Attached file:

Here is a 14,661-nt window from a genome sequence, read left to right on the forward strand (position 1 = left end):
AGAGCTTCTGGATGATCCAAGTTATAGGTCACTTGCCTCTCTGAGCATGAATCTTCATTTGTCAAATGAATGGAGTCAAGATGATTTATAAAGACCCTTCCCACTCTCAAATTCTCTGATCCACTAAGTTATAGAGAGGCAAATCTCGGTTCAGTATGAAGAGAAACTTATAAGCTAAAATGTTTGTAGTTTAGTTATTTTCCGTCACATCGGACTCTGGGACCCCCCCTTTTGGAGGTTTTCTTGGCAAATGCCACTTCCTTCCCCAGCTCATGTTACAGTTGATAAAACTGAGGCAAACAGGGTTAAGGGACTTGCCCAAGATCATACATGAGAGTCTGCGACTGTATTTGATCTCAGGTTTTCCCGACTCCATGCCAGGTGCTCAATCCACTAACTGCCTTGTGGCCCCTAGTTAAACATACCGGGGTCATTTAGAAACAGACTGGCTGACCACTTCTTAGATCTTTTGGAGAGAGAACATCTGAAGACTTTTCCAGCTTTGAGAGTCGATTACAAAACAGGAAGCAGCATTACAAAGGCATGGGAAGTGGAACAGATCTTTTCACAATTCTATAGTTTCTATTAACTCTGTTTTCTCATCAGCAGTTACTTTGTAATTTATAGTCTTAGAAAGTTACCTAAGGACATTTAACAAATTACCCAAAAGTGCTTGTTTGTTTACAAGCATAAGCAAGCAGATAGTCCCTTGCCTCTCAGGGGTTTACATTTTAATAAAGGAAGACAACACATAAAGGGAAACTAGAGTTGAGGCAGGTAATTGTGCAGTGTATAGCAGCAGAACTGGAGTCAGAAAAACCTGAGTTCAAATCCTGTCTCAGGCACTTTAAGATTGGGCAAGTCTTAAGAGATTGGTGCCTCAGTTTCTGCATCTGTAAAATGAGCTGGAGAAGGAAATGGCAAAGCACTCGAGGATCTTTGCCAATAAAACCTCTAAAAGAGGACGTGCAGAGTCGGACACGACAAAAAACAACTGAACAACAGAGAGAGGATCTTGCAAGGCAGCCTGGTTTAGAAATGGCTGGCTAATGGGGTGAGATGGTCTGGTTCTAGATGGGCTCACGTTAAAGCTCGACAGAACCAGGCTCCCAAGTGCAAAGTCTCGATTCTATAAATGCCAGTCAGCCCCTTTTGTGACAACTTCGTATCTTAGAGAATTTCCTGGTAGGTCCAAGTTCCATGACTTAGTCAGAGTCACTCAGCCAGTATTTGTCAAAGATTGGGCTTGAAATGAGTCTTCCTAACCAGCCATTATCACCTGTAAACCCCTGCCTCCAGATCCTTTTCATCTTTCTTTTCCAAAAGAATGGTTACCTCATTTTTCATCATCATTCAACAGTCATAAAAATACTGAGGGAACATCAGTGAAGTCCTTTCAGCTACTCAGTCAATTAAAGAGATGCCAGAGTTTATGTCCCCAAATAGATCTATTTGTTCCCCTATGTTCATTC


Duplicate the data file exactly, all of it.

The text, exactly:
Here is a 14,661-nt window from a genome sequence, read left to right on the forward strand (position 1 = left end):
AGAGCTTCTGGATGATCCAAGTTATAGGTCACTTGCCTCTCTGAGCATGAATCTTCATTTGTCAAATGAATGGAGTCAAGATGATTTATAAAGACCCTTCCCACTCTCAAATTCTCTGATCCACTAAGTTATAGAGAGGCAAATCTCGGTTCAGTATGAAGAGAAACTTATAAGCTAAAATGTTTGTAGTTTAGTTATTTTCCGTCACATCGGACTCTGGGACCCCCCCTTTTGGAGGTTTTCTTGGCAAATGCCACTTCCTTCCCCAGCTCATGTTACAGTTGATAAAACTGAGGCAAACAGGGTTAAGGGACTTGCCCAAGATCATACATGAGAGTCTGCGACTGTATTTGATCTCAGGTTTTCCCGACTCCATGCCAGGTGCTCAATCCACTAACTGCCTTGTGGCCCCTAGTTAAACATACCGGGGTCATTTAGAAACAGACTGGCTGACCACTTCTTAGATCTTTTGGAGAGAGAACATCTGAAGACTTTTCCAGCTTTGAGAGTCGATTACAAAACAGGAAGCAGCATTACAAAGGCATGGGAAGTGGAACAGATCTTTTCACAATTCTATAGTTTCTATTAACTCTGTTTTCTCATCAGCAGTTACTTTGTAATTTATAGTCTTAGAAAGTTACCTAAGGACATTTAACAAATTACCCAAAAGTGCTTGTTTGTTTACAAGCATAAGCAAGCAGATAGTCCCTTGCCTCTCAGGGGTTTACATTTTAATAAAGGAAGACAACACATAAAGGGAAACTAGAGTTGAGGCAGGTAATTGTGCAGTGTATAGCAGCAGAACTGGAGTCAGAAAAACCTGAGTTCAAATCCTGTCTCAGGCACTTTAAGATTGGGCAAGTCTTAAGAGATTGGTGCCTCAGTTTCTGCATCTGTAAAATGAGCTGGAGAAGGAAATGGCAAAGCACTCGAGGATCTTTGCCAATAAAACCTCTAAAAGAGGACGTGCAGAGTCGGACACGACAAAAAACAACTGAACAACAGAGAGAGGATCTTGCAAGGCAGCCTGGTTTAGAAATGGCTGGCTAATGGGGTGAGATGGTCTGGTTCTAGATGGGCTCACGTTAAAGCTCGACAGAACCAGGCTCCCAAGTGCAAAGTCTCGATTCTATAAATGCCAGTCAGCCCCTTTTGTGACAACTTCGTATCTTAGAGAATTTCCTGGTAGGTCCAAGTTCCATGACTTAGTCAGAGTCACTCAGCCAGTATTTGTCAAAGATTGGGCTTGAAATGAGTCTTCCTAACCAGCCATTATCACCTGTAAACCCCTGCCTCCAGATCCTTTTCATCTTTCTTTTCCAAAAGAATGGTTACCTCATTTTTCATCATCATTCAACAGTCATAAAAATACTGAGGGAACATCAGTGAAGTCCTTTCAGCTACTCAGTCAATTAAAGAGATGCCAGAGTTTATGTCCCCAAATAGATCTATTTGTTCCCCTATGTTCATTC